Reporting for the Media

Reporting for the Media

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Description

Now in its seventh edition, Reporting for the Media by Fred Fedler, John R. Bender, Lucinda Davenport, and Michael W. Drager continues its outstanding tradition in journalism education, providing both students and instructors with a firm foundation on which to build journalistic success. It teaches readers the most important skills and characteristics of effective reporters: how to be engaged in and curious about the world around them and how to articulate a good story. New features of this updated edition include sections on prewriting, grammar and mechanics, using the Internet, computer-assisted reporting, and interviews. Like its previous editions, this book also contains reading lists, discussion questions, suggested projects, five useful appendices, end-of-chapter checklists, and hundreds of real-life examples and exercises from professionals and students.show more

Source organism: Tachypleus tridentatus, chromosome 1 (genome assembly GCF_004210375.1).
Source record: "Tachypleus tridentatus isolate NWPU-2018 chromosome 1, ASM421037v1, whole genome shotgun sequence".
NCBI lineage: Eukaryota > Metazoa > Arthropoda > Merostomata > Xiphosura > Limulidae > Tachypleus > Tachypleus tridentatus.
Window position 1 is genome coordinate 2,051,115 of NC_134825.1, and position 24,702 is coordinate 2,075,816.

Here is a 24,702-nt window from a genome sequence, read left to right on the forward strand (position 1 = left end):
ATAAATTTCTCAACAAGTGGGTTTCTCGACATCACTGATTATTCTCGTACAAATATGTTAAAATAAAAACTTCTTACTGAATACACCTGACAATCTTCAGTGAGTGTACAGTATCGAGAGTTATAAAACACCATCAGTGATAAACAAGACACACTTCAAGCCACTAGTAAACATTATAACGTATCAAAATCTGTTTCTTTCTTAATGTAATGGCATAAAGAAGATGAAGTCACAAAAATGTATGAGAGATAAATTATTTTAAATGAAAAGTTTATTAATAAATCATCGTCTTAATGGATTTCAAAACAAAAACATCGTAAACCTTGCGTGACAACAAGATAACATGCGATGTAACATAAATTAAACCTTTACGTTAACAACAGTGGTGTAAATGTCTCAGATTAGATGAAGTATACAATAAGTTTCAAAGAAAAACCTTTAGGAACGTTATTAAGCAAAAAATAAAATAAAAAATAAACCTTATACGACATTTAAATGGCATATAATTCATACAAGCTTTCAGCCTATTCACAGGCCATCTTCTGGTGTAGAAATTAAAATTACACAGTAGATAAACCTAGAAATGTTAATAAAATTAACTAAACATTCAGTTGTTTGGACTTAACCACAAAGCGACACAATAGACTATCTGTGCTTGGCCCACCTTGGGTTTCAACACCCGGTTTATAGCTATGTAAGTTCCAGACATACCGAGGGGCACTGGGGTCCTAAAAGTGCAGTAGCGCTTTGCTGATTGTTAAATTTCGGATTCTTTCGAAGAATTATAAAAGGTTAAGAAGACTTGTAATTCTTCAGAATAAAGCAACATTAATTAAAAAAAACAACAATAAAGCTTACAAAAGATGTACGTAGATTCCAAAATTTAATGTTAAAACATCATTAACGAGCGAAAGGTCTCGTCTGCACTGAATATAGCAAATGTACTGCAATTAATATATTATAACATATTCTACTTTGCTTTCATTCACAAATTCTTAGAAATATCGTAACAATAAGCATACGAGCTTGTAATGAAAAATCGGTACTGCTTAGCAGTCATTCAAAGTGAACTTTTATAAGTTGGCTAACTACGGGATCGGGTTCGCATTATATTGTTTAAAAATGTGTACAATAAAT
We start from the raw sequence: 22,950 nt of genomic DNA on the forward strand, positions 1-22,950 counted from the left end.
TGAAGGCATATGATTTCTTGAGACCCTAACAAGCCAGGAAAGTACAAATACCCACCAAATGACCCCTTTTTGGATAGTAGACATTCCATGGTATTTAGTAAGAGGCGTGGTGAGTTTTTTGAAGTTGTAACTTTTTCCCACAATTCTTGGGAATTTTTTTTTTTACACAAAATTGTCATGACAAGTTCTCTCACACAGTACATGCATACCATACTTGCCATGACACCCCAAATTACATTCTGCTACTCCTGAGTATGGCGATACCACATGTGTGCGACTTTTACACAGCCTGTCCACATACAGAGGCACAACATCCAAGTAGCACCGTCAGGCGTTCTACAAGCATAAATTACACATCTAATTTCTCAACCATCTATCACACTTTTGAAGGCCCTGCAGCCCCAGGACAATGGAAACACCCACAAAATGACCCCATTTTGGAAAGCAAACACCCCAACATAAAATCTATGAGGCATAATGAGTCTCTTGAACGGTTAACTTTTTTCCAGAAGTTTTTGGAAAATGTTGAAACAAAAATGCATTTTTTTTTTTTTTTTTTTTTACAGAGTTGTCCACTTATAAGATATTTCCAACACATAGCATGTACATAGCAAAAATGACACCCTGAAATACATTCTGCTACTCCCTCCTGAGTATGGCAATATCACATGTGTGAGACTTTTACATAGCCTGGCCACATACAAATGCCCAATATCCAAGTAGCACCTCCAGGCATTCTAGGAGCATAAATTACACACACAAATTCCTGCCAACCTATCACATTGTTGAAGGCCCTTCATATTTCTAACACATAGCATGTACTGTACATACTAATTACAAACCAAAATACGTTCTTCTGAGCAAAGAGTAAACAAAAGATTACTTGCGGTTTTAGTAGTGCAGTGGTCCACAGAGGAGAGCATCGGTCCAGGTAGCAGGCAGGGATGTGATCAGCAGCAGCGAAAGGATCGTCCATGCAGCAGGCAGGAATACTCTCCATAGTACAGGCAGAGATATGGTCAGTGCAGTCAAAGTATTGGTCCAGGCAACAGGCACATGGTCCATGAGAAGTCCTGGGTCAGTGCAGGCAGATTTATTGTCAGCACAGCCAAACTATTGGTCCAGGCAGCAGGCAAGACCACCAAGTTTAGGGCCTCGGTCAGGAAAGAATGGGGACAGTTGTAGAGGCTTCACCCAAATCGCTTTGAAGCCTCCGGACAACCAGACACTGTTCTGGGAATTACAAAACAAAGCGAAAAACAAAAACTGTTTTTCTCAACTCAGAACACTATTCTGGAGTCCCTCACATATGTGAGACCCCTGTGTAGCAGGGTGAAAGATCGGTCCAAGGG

Product details

  • Paperback | 646 pages
  • 210.82 x 274.32 x 25.4mm | 1,247.37g
  • Oxford University Press Inc
  • New York, United States
  • 7th edition
  • illustrations facsimiles, port.
  • 0195155157
  • 9780195155150

Table of contents